BIOE 800 Bioengineering Colloquium
All seminars take place from 4:00 p.m. - 5:00 p.m. in 3150 Learned Hall, unless otherwise specified.
Stevin Gehrke, Ph.D.
New SPRING 2014 students ONLY. This is a colloquium review session.
Anil Misra, Ph.D.
Professor; Civil, Environmental and Architectural Engineering; University of Kansas
Kenneth R. Diller, Sc.D., P.E.
Biomedical Engineering, The University of Texas
“Novel Temperature Based Devices for New Therapeutic Procedures”
Controlled surface cooling and heating of the skin can be a powerful means for treating a wide range of therapeutic needs. These include such diverse medical conditions as stroke, traumatic brain injury, orthopedic surgery trauma, and sleep disorders. Nearly all of these thermally based methods make use of the ability to control blood flow via an applied stimulation temperature. Devices must provide both therapeutic efficacy and safety. Many devices may be designed to combine functional simplicity with physiological sophistication. Engineering challenges embodied in inventing and developing such devices will be illustrated and discussed.
March 7 12:00-1:00pm
Brendan Harley, Sc.D.
Assistant Professor; Chemical and Biomolecular Engineering, Institute for Genomic Biology
University of Illinois at Urbana-Champaign
The extracellular matrix (ECM) is a complex organization of structural proteins such as collagens and proteoglycans. Understanding that the ECM is dynamic and often spatially patterned or heterogeneous over the length-scale of traditional biomaterials, we are developing instructive biomaterials that present microenvironmental cues in spatially and temporally defined manners. I will describe development of a collagen biomaterial to address critical barriers preventing regeneration of orthopedic insertions such as the osteotendinous (tendon-bone) junction. Here, replicating spatial gradients in mineral content and matrix anisotropy across a single biomaterial construct enables us to drive mesenchymal stem cell (MSC) differentiation down osteotendinous lineages in a spatially-selective manner. Further, we have created bioinspired core-shell structures (e.g., porcupine quills) in order to balance bioactivity and mechanical competence concerns. I will subsequently describe a microfluidic forming technique to create libraries of optically-translucent hydrogels containing overlapping patterns of cell, matrix, and biomolecule cues. We are using this ‘tissue biochip’ platform to dissect the coordinated impact of spatially-organized cell and matrix signals on(1) niche-mediated regulation of hematopoietic stem cell fate; and (2) the malignancy and therapeutic response of human glioblastoma multiforme cells. I will show how these biomaterial platforms can be used as rheostats to regulate critical cellular processes such as stem cell self-renewal vs. differentiation; tissue regeneration and vascularization; and the etiology and malignancy of cancer.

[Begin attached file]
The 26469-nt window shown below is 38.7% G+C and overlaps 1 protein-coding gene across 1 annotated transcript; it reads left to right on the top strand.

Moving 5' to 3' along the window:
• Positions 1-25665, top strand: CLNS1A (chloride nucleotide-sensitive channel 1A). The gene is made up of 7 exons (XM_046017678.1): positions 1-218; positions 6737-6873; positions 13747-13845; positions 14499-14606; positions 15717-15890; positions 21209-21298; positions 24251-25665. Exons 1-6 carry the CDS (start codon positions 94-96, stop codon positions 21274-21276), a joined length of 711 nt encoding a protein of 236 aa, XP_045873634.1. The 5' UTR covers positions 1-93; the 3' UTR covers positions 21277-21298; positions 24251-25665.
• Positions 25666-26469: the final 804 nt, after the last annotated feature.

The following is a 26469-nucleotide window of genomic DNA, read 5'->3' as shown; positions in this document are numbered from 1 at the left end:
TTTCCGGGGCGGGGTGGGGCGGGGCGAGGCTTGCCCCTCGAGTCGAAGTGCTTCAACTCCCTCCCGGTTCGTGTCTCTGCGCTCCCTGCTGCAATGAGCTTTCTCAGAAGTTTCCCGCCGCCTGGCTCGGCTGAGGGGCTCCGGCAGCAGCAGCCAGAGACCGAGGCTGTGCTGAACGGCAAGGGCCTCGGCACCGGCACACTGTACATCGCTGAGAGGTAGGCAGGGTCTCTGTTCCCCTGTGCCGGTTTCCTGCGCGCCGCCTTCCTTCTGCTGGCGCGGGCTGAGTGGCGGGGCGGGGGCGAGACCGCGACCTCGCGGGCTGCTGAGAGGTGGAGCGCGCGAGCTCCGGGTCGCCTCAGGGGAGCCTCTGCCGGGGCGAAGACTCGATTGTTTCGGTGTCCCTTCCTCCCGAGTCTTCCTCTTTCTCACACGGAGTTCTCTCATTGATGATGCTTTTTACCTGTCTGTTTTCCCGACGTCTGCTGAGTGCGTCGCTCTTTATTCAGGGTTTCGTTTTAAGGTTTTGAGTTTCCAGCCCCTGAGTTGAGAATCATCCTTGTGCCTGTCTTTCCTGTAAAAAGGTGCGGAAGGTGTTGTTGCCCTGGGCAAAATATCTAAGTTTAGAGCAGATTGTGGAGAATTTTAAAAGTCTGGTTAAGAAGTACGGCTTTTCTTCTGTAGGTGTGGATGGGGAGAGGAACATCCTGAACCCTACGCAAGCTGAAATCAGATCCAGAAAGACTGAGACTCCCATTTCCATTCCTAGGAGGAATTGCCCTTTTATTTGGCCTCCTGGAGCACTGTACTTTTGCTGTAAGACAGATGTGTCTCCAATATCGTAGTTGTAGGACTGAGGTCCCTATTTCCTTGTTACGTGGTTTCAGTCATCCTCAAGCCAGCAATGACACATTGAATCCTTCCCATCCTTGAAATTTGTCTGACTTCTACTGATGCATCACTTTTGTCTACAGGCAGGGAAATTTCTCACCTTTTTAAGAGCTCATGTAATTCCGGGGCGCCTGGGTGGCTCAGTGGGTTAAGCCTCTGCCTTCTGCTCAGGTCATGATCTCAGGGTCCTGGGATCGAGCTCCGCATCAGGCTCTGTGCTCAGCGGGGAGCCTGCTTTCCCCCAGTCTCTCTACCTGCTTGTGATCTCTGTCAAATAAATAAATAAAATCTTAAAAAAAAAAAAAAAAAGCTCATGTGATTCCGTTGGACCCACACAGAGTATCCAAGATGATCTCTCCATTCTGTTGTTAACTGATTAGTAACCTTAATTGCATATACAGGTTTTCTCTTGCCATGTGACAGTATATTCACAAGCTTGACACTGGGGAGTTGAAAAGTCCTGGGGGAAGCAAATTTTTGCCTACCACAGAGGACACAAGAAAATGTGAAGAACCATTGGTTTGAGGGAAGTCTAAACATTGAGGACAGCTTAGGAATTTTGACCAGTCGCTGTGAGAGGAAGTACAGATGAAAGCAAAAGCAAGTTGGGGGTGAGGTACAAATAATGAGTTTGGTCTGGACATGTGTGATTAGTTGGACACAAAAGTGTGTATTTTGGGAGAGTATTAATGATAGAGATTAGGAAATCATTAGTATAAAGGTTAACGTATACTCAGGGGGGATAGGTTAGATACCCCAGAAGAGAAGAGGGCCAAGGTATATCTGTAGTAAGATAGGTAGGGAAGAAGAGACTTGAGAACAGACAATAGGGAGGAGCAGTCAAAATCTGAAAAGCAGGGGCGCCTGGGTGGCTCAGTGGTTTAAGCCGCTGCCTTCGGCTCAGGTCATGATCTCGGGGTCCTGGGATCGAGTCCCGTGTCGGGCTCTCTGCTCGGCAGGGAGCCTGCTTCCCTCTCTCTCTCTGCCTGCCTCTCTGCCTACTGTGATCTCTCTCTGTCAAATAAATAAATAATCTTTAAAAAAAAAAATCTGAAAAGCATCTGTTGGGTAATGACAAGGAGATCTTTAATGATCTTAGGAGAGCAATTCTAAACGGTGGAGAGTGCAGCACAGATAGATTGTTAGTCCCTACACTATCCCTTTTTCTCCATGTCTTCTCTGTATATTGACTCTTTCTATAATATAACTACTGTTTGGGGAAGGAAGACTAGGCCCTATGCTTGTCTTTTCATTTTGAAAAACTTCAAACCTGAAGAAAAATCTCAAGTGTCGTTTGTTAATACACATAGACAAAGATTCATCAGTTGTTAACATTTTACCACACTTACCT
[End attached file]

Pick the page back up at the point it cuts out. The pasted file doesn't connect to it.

Wayne Carter, DVM, PhD, DACVIM
Kansas City Area LIfe Sciences Institute, President and CEO
“Technology Development for Translational Medicine”
Translational medicine is often described as accelerating the time from bench science to clinical application. Dr. Wayne Carter led Translational Medicine and Clinical Technology Development for Pfizer for 11 years and will review some of the technologies developed to accelerate drug development decisions and the need for bioengineering, mathematical modeling and the value of a diverse team approach.
KUMC students should plan to be on the Lawrence campus for this session.
Sara Myers, Ph.D.
Assistant Professor, School of Health, Physical Education and Recreation, University of Nebraska at Omaha
Synopsis coming soon.
Director; Environment, Health and Safety; University of Kansas
Synopsis coming soon